Paul then threatens those “who have sinned in the past and to all the rest as well” that if he returns, he “will not spare anyone.” In what way will he not spare them? Will he tell them that they are doing wrong? No, he’s already clearly told them that. Paul can only be threatening that he will do what he ordered the Corinthians to do to a false believer in the church who was living in immorality: He will excommunicate them also as false believers, as proven by their continued practice of grievous sin and lack of repentance. Otherwise his bark has no bite.

Paul continues:

Since you are seeking for proof of the Christ who speaks in me, and who is not weak toward you, but mighty in you. For indeed He was crucified because of weakness, yet He lives because of the power of God. For we also are weak in Him, yet we shall live with Him because of the power of God directed toward you. [i]Test yourselves to see if you are in the faith; examine yourselves![/i]do you not recognize this about yourselves, that Jesus Christ is in you—[i]ess indeed you fail the test?[/i] But I trust that you will realize that we ourselves do not fail the test (2 Cor. 13:3-6, emphasis added).

Paul wrote, “Test yourselves to see [i]if[/i] you are in the faith.” Notice the word [i]if[/i]. That indicates the possibility that they were not “in the faith.” Paul did not say, “Test yourselves and you will see that you are in the faith, because I’m very confident of your salvation.”

Notice he also wrote that they should recognize that Jesus was in them, “[i]unless indeed you fail the test[/i].” Is this not a clear indication that Paul believed the sure possibility existed that some of them might fail the test? Certainly. This becomes even more clear in 13:6 when he contrasts himself and Timothy (see 2 Cor. 1:1) with them: “But I trust that you will realize that we ourselves do not fail the test.” The Corinthians might fail the test, but he and Timothy would not. It was obvious that Jesus lived in Paul and Timothy, but it was not so obvious that Jesus lived in all the Corinthians who professed to believe in Him.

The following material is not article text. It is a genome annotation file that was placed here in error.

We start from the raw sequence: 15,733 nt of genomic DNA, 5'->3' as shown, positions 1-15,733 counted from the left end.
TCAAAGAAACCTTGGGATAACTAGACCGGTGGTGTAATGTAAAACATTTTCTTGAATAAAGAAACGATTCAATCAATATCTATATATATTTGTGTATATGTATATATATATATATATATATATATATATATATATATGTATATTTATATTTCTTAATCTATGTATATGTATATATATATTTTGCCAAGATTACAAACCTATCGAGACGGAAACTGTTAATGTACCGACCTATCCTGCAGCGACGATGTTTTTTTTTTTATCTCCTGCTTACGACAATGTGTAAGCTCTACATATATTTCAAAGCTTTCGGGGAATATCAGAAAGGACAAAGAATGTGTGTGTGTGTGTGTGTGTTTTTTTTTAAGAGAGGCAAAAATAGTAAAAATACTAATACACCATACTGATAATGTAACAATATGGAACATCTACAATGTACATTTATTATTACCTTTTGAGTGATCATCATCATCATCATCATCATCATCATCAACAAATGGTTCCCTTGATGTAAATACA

[b]The Conclusion?[/b]

The biblical evidence is overwhelming: The new birth changes the behavior of sinners, sometimes radically in the case of gross sinners. Why is it then that the behavior of so many people who claim to be born again is not much different from those who don’t claim to be born again? For example, pollster George Barna has noted,

A recent study we conducted showed that born-again Christians substantially differed from non-Christians on just nine of the 66 variables on which we compared the two groups. Even more significant was the finding that Christians were virtually indistinguishable from nonbelievers on all 65 of the nonreligious variables we examined—matters of core values, defining attitudes and central behavior tendencies.[4]